I agree with Dr. Eichner's commnet that there is a reason kids don't eat. In Eliza's case the reason she does not eat is her sensory integration disorder coupled with the mechanical problems (so to speak) she has in the oral phase of swallowing. Eliza's constipation is almost non-existent, her vomiting generally only occurs when she is so upset that she begins to vomit and none of her allergy testing last year came back with anything positive. Her reflux is controlled well with 15 mg of prevacid and her GI tests show nothing abnormal.

I really don't talk much about Eliza's sensory issues, because I am tired of people's negative comments about it and their assumptions about Eliza when I do talk about it (and frankly their assumptions that I am just making a mountain out of a mole hill).

Eliza's world is very overwhelming and often painful to her. She can barely tolerate anything on her feet, she can't have bubbles in a bathtub; she can barely tolerate having her face washed and can't tolerate having her teeth brushed; it took her over a year to get used to the sound of the doorbell; she has a very erratic sleep pattern and when she "sleeps" it is never the peaceful sleep you expect of a child. She can't sit still for more than a few seconds and I have never been able to quietly sit with her and read her a book. It took months of therapy to get her to touch play-doh and almost a year for her to tolerate touching yogurt. There are more textures of fabric that she cannot touch, than she can touch. She can fall hard and never cry, but becomes extremely upset if a blanket touches her feet. I could continue this list for quite a few more pages if my typing skills permitted.

This is all compounded by a mechanical issue (her extremely high palette) which prevents her from chewing food properly and her difficulty with the oral phase of swallowing. Problems with the oral phase of swallowing are far different than aspiration problems and from what I have learned are very difficult to treat since it is no easy task teaching someone how to chew in a rotary fashion and to lateralize their tongue and chewing pattern.

But she is making small strides in the right direction. Tonight she actually touched a piece of banana to her mouth, twice. Doesn't sound like much, but here that was a pretty good night of feeding therapy which caused both the therapist and I to celebrate a bit. She can't tolerate purees/ pudding/mashed textures because they are more sticky, for lack of a better description, than yogurt and she can't manipulate the residue of the puree/pudding/mashed textured food once it is in her mouth. So trying her with these types of foods is not productive at this point.

Anyway, not sure the point is of all of this rambling, but there it is folks.

But hey on a positive note ... she has learned how to climb out of her crib. Great!

abby said...

This whole food thing is so confounding, isn't it? I'm not sure what's worse---our allergic and refluxy stuff or Eliza's sensory stuff. I had no idea of the extent of it. In some respects, we're lucky that Hallie's sensory stuff is in the direction of seeking (the kid loves to play in her vomit... ewwwe). What a miserable set of circumstances and ultimately it boils down to the same thing: for whatever reasons our little kids who have overcome so much in their lives and who are such fighters just can't seem to accomplish this one little thing that would make all of our lives just oh so much more tolerable, not to mention would allow us to get some sleep.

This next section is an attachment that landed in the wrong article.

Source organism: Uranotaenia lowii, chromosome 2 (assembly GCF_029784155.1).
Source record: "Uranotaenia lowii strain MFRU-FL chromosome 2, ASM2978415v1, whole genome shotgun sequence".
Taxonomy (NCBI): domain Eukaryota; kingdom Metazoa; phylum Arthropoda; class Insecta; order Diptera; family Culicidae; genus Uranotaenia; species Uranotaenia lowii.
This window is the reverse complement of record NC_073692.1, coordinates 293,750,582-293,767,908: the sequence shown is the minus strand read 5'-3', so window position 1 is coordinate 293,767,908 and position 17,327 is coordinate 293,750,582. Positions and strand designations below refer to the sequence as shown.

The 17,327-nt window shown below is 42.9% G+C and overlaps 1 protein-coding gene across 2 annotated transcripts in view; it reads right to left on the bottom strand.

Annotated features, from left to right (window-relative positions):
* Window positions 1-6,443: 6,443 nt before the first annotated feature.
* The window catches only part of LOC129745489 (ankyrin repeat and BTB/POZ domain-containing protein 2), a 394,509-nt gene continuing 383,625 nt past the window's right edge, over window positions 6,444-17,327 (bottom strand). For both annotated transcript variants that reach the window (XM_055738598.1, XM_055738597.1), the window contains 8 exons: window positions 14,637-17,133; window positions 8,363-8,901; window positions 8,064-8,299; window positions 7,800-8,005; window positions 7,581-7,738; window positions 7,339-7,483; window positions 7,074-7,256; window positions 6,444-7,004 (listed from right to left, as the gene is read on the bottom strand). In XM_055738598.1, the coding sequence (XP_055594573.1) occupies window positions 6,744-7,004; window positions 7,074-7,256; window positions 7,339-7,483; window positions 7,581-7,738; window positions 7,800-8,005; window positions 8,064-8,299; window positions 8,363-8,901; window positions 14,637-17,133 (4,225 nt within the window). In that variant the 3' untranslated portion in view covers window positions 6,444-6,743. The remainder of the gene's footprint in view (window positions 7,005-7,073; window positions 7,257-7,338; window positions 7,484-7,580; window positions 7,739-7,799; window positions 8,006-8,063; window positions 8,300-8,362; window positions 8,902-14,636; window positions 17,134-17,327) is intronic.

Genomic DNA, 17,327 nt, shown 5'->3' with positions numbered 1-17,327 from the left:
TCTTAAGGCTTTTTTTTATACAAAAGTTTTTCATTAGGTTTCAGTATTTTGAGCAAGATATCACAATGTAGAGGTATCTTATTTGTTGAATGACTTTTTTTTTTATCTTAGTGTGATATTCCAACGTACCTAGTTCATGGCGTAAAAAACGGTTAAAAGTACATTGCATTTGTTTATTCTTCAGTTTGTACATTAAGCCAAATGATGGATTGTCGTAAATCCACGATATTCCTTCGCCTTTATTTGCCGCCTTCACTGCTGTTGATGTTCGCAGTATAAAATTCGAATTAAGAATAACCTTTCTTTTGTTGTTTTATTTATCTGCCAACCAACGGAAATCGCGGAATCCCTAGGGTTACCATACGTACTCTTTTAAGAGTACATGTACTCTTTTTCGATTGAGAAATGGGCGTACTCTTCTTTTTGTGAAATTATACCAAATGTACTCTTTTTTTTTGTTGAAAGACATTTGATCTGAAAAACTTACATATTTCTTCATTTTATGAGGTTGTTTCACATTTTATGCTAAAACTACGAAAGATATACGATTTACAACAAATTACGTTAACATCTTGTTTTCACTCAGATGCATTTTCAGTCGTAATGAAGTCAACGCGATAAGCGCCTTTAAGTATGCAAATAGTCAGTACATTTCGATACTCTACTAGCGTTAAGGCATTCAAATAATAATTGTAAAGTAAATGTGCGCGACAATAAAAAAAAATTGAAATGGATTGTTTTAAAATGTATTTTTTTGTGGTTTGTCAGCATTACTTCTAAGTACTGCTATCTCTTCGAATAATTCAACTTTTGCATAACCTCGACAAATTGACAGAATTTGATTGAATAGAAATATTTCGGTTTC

Anne, Eliza Grace's mom said...

In my never ending effort to see some humor in all this, I had considered myself quite lucky that Eliza never played with her vomit, that is until she decided it was OK to play with yogurt. Seems yogurt and vomit have about the same texture. Nice.

Some of Eliza's behavior is sensory seeking and from what I have been able to learn/read and/or been told, one behavior is not always exclusive of the other. So for example, while Eliza loathes to touch a whole mountain of fabrics, she will rub silk scarves and satin ribbons on her face, sleep with ribbons in her hands or suck on satin ribbons. Also her constant on the move behavior falls into the sensory seeking category. Strange combination.

Proud preemie mom said...

You have done some great research. I'm astounded at how much it costs to teach a child to eat. It bothers me no one follows up w/ these kids later in life. A "success" does not always mean that 5 years later it still was. What we need is to find a feeding therapy doctor that has had a preemie and been through this. So why not spend that $96,000 on a medical degree Anne?! Probably a great investment as you'd have us ALL lined up at your door!

I think you are doing the right thing by waiting it out a little longer.

Liz

About Us said...

Thanks for your response to my question on how to cope on the Preemie blog. I really appreciate it. I know all about the "feeding" issues as both my boys are really, really hard to feed. I'm happy if we get close to 16 ounces in each by the end of the day. They are gaining weight with the higher calorie formula but we'll see what happens with solids. All my best, Michelle Hanna, Mom to Noah and Jonah, 23.6 week twins